You could honestly could have just like a certain song you play. You know, I play the song, it could be the adjustment of your location, could be the adjustment of your lights, I clear my desk, I turn off all the lights except for one bright desk lamp. Anything that has some sort of pronounced visual, audio, or even smell-based, olfactory-based elements can be a great hook for building a deep work ritual. You just have to do it for two or three weeks so that your brain gets the idea. So I think it's a great example of deep work rituals in action. Either make this existing ritual a little less negatively impactful, or take three weeks and build up a new one. All right. What do we got next? negatively impactful or take three weeks and build up a new one. All right. What do we got next? Next question is from marathon sprinter. My company does a two week sprint starting in the middle of the week. Thursday. Should I switch my weekly plan to a two week long sprint lead plan? Probably. Yes. So in my multi-play multi-scale planning philosophy where you do quarterly semester plans, weekly plans, and then daily plans, the weekly has a little bit of give. You know, it is important to have a scale of planning where you can see multiple days in a row. That's what allows you to figure out how to move these bigger chess pieces around. That's what gives you the insight to move things, to open up bigger time. That's what allows you to see, oh, early in the week, I need to really push on this because later in the week is worse. You need some sort of planning scale that looks at multiple days at a time. If you go all the way to just say, what do I wanna do today? You're missing some of this bigger structure to your available time and your available opportunities to get things done. Exactly one week isn't so critical. So if your company has a two week cycle, I think two weeks would be fine. Build it around the sprints. In fact, you should probably put some specific structure into your weekly plans that take into account. This is sprint work. And then this is the non sprint administrative work. And I keep track of Okay, you know, these days, I do the administrative work, and then here's the sprint, and you can even have like a special format built around it. If you went much longer than two weeks, you're gonna start to get into trouble. I do know people who do monthly plans, monthly plans aren't that useful. It's not enough time to do the big picture quarterly semester planning. It's too much time to meaningfully like move around appointments or think about when you're going to work as it's too many days, two weeks, fine. Three weeks, iffy one month, too much one week, fine, if you're doing just a couple of days at a time, not enough. So let's give like a one to two ish week window that window of scales, I think. I think that would all be fine. But Jesse, you were telling me before the show, you had a recent breakthrough in your weekly plans. Yeah. So I think everything is iterative and the more, you know, you're just talking about, you know, once you're a convert, then you just hear the preaches. So I hear you talk about weekly plans a lot. And I was looking at mine and it was getting jumbled. And there was a lot of stuff in there that should have been over in Trello, for instance, just because there were stuff that I wasn't actually gonna get to that particular week. So then when I went to the plant, I see all this stuff and I like for whatever. You're talking like tasks related or objectives related to a bigger project. Yeah, for like a certain job that I have. Were you carrying these over? Yeah. So you put a, you know, here's the six things this project needs done onto your weekly plan. Yeah. And maybe just one of those gets done. You just carry over and rewrite or copy and paste. As opposed to just sticking it over and Trello and then pulling it and then be like, all right, this week I'm just going to do this. And then, because then that kind of gets along with the slow productivity stuff that you're doing. And then you're actually making some progress on like a certain job or a task or whatever it is that you have in that plan. Do you focus now each week on the, I'm going to do one project or two projects. Like you hone in on exactly which projects you're going to make progress on? Yeah, well, I have it divided into different jobs. So then for like those, whatever specific job, then it would be this one thing, yeah, that I wanted to like make progress on. As opposed to like, for instance, to say job A, I didn't want to like, I would have three things in there and then wouldn't necessarily make great progress. But now like with one thing in there, doing a few things, it's like the slow productivity mindset and like getting some stuff done. And do you pull one thing in there, doing a few things, it's like the slow productivity mindset and like getting some stuff done. And do you pull over, so you've identified a particular job you're working on this week. Do you pull in from Trello, this is the one or two tasks I wanna get done, or is it you're identifying this is a job I wanna do as you work on it in the week, keep pulling stuff from Trello. So what do you move? I pulled in one at the beginning of the week. And then if that gets done early, you might update the weekly plan. Yeah. Um, usually it's something that's going to take, it hasn't gotten done early yet. So usually it will take the whole week based on my other schedule. So like a common experience people have, let's see if you had the same experience, a common experience people have is let's say they have three or four major projects going on. They're really worried about the idea of just working on one per week because they think, I can't, look I'm not going to get to this other project for another three weeks, like it's impossible, I need to make progress. But what they realize if they do that, they end up getting things done just as quickly as if they instead tried to sort of quixotically do a little bit of every project every week, that when you slow down and do one thing at a time, it doesn't when you slow down and do one thing at a time, it doesn't actually necessarily slow down completion times for each of these projects on average, and it tends to raise quality. So was it, was it stressful at first or a little anxiety producing to say, let me just choose one thing. Cause when you're making that plan, like I'm only putting one project on this and it feels, was that anxiety producing at first? project on this and it feels was that anxiety producing at first? Um, it was, it reduced like anxiety actually after a while I looked at the weekly plan and had less stuff on there. I was like, oh, this is very doable. Interesting. Yeah. So, and you've had no problem getting these things done. Um, it's not like, it's not like you were actually getting all these things done each week. you were just writing them down. Yeah. And it was carrying over and it was like making my weekly plan jumbled. Yeah. So that's good. I like that. It's clear and concise and better. Be realistic in your weekly plan. Yeah. Don't use your weekly plan to store things. It's actually. Exactly. Store things. Store things elsewhere. Weekly plans is what you actually want to get done. Um, and don't use it as a wishlist. Because there is that little burst you get. This is like the, such a devilish little burst of pleasure you get when you're making a weekly plan, if you put a bunch of stuff on it for 10 minutes, you get the little pleasure that comes from imagining, man, if I got all of these things done this week, wouldn't that be great? Yeah. And then you trade that like 10 minutes of like enjoying this fantasy you created for five days of stressfully coming nowhere near close to actually getting it done. Yeah. It's so well said. So much planning. Don't make it a wishlist. Don't make it a wishlist. Yeah. The same with time block planning, early time block planners do this when they're planning their day. They, they first, they plan the day, you know, the perfect day. It's, it plan the day, you know, the perfect day. It's, if you'll excuse a nerdy reference, it's Harry Potter in Harry Potter and the Half-Blood Prince when he takes the Felix Felicius potion. Jesse's looking at me like, what the hell are you talking about? It's a potion that it gives you good luck. Like everything goes just the best way possible when you take this potion. So if you take this potion and I think time block planning for a lot of people, and this is the type of like really cool gritty analogy that gets us like a really cool fan base, uh, time block planning for a lot of people just becomes a productivity Felix Felicity is potion where it's like, wouldn't this be great if this only took a half hour and then this 20 minutes between these two meetings, I took this off my plate and then this hour I finished that memo and you look at this plan, you're like, man, that would be awesome.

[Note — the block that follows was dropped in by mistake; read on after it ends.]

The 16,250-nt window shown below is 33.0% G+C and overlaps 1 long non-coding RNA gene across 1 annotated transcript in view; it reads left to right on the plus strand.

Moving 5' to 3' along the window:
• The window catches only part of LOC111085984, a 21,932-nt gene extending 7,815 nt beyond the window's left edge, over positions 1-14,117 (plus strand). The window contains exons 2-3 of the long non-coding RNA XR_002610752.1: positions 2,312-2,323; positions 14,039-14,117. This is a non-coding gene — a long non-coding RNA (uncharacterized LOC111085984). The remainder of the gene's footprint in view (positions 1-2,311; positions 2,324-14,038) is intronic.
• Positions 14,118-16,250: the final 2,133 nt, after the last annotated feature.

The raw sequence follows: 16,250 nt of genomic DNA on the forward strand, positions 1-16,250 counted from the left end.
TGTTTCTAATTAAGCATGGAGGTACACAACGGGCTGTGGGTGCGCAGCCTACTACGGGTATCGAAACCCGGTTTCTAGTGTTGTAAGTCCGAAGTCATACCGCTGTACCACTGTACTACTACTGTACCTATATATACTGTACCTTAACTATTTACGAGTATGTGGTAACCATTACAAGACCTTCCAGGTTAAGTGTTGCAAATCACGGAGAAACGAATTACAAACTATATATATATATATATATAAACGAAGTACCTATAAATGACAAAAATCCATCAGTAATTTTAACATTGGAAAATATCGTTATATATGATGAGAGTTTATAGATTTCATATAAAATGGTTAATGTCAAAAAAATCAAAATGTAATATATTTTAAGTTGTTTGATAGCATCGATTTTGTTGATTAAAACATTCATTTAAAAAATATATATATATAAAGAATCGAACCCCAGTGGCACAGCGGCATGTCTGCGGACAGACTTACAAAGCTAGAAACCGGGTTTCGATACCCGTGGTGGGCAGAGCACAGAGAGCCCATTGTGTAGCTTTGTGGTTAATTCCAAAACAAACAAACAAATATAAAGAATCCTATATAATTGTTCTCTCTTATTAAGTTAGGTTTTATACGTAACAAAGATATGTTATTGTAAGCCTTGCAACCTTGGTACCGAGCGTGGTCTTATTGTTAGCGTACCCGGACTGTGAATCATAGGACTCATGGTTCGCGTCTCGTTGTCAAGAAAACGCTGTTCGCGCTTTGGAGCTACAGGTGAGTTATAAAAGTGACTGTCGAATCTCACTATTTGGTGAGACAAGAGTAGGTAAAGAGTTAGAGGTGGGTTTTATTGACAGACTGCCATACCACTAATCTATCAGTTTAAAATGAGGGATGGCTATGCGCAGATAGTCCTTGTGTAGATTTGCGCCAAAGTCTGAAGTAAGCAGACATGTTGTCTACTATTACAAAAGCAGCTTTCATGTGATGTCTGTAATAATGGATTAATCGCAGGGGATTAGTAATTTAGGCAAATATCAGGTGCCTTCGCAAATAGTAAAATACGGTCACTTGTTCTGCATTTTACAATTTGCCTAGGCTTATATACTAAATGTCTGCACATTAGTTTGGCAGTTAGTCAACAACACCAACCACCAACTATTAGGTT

Interaction With Discord Community